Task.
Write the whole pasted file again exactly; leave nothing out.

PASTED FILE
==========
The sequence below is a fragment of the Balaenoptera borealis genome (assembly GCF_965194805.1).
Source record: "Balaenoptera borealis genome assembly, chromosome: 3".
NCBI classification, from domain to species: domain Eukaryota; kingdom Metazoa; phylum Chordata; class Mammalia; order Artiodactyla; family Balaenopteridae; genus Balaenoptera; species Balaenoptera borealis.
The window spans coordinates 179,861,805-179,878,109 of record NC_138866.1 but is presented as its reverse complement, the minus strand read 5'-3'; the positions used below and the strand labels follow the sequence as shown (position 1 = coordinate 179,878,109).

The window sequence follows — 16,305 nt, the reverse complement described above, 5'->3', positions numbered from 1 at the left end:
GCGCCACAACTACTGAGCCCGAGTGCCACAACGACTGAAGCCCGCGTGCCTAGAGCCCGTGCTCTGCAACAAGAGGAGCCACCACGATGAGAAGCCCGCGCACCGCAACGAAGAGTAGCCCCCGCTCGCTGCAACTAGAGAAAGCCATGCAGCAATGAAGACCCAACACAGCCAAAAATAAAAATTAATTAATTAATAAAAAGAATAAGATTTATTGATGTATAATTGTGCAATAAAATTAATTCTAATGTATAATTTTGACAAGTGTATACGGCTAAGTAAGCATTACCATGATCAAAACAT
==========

The sequence below is a fragment of the Balaenoptera borealis genome (assembly GCF_965194805.1).
Source record: "Balaenoptera borealis genome assembly, chromosome: 3".
NCBI classification, from domain to species: domain Eukaryota; kingdom Metazoa; phylum Chordata; class Mammalia; order Artiodactyla; family Balaenopteridae; genus Balaenoptera; species Balaenoptera borealis.
The window spans coordinates 179,861,805-179,878,109 of record NC_138866.1 but is presented as its reverse complement, the minus strand read 5'-3'; the positions used below and the strand labels follow the sequence as shown (position 1 = coordinate 179,878,109).

The window sequence follows — 16,305 nt, the reverse complement described above, 5'->3', positions numbered from 1 at the left end:
GCGCCACAACTACTGAGCCCGAGTGCCACAACGACTGAAGCCCGCGTGCCTAGAGCCCGTGCTCTGCAACAAGAGGAGCCACCACGATGAGAAGCCCGCGCACCGCAACGAAGAGTAGCCCCCGCTCGCTGCAACTAGAGAAAGCCATGCAGCAATGAAGACCCAACACAGCCAAAAATAAAAATTAATTAATTAATAAAAAGAATAAGATTTATTGATGTATAATTGTGCAATAAAATTAATTCTAATGTATAATTTTGACAAGTGTATACGGCTAAGTAAGCATTACCATGATCAAAACAT